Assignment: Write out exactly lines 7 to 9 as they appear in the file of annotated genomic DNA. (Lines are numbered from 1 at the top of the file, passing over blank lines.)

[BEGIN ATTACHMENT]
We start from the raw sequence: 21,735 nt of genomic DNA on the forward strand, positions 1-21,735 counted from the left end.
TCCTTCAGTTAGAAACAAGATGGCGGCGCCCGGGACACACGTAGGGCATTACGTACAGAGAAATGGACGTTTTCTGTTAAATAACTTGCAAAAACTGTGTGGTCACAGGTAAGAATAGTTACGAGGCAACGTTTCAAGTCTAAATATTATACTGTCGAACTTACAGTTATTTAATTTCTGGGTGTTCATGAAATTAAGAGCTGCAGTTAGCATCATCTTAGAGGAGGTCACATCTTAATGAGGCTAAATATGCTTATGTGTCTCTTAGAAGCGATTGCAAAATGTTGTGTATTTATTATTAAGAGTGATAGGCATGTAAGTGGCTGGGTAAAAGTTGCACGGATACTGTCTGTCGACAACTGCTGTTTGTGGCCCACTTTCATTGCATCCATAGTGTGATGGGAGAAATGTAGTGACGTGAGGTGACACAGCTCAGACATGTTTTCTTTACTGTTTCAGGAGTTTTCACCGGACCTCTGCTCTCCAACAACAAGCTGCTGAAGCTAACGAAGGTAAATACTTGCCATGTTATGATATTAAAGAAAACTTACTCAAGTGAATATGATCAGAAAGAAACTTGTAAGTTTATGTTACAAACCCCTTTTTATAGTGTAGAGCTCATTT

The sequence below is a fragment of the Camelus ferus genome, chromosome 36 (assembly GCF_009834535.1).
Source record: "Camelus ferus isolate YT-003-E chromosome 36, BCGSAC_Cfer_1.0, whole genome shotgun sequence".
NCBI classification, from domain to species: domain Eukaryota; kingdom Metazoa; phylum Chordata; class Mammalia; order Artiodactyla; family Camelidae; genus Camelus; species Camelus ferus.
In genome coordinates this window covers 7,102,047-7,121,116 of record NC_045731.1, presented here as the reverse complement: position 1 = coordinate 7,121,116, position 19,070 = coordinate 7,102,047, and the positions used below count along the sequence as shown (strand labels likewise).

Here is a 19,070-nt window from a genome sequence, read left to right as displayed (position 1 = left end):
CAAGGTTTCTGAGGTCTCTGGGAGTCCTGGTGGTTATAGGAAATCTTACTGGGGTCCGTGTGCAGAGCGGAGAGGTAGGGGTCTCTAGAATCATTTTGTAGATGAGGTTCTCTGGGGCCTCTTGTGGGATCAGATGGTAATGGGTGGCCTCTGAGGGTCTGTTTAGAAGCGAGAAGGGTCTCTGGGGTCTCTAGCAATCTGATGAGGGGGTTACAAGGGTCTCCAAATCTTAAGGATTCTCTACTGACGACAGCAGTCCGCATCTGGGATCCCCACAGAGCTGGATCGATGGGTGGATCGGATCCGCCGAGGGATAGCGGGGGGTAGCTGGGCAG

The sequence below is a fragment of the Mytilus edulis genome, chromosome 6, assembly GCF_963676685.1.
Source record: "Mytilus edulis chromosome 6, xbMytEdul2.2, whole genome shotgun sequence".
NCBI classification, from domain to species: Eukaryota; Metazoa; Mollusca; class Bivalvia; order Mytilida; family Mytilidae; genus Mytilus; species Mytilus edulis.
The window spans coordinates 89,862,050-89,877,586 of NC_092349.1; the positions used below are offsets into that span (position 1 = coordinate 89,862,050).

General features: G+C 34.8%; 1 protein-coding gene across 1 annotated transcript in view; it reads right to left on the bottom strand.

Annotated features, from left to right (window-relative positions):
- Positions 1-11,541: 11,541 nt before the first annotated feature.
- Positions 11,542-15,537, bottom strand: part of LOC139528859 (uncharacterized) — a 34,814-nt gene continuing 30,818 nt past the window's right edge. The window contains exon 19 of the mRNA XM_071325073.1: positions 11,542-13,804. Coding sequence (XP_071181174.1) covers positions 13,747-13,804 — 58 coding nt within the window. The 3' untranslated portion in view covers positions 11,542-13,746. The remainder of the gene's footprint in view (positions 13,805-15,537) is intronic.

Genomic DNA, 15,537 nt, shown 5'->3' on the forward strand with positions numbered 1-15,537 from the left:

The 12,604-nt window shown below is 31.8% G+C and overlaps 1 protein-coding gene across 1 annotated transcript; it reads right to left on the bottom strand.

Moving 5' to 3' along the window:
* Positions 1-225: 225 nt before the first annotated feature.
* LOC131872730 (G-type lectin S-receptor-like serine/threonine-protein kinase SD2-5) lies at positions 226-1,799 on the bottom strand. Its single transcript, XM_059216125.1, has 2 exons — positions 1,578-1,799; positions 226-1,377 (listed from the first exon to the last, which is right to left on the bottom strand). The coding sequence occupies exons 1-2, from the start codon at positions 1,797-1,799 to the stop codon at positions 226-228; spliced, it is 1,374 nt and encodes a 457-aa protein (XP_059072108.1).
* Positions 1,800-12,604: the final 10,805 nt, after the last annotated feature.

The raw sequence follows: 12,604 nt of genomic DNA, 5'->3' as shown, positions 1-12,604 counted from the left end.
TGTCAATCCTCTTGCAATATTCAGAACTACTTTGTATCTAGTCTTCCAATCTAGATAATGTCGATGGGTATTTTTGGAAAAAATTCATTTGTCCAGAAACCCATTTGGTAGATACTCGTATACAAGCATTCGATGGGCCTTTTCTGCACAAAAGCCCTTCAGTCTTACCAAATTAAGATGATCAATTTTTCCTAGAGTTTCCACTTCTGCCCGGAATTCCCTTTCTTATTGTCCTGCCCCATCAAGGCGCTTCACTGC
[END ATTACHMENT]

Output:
Here is a 19,070-nt window from a genome sequence, read left to right as displayed (position 1 = left end):
CAAGGTTTCTGAGGTCTCTGGGAGTCCTGGTGGTTATAGGAAATCTTACTGGGGTCCGTGTGCAGAGCGGAGAGGTAGGGGTCTCTAGAATCATTTTGTAGATGAGGTTCTCTGGGGCCTCTTGTGGGATCAGATGGTAATGGGTGGCCTCTGAGGGTCTGTTTAGAAGCGAGAAGGGTCTCTGGGGTCTCTAGCAATCTGATGAGGGGGTTACAAGGGTCTCCAAATCTTAAGGATTCTCTACTGACGACAGCAGTCCGCATCTGGGATCCCCACAGAGCTGGATCGATGGGTGGATCGGATCCGCCGAGGGATAGCGGGGGGTAGCTGGGCAG

The sequence below is a fragment of the Mytilus edulis genome, chromosome 6, assembly GCF_963676685.1.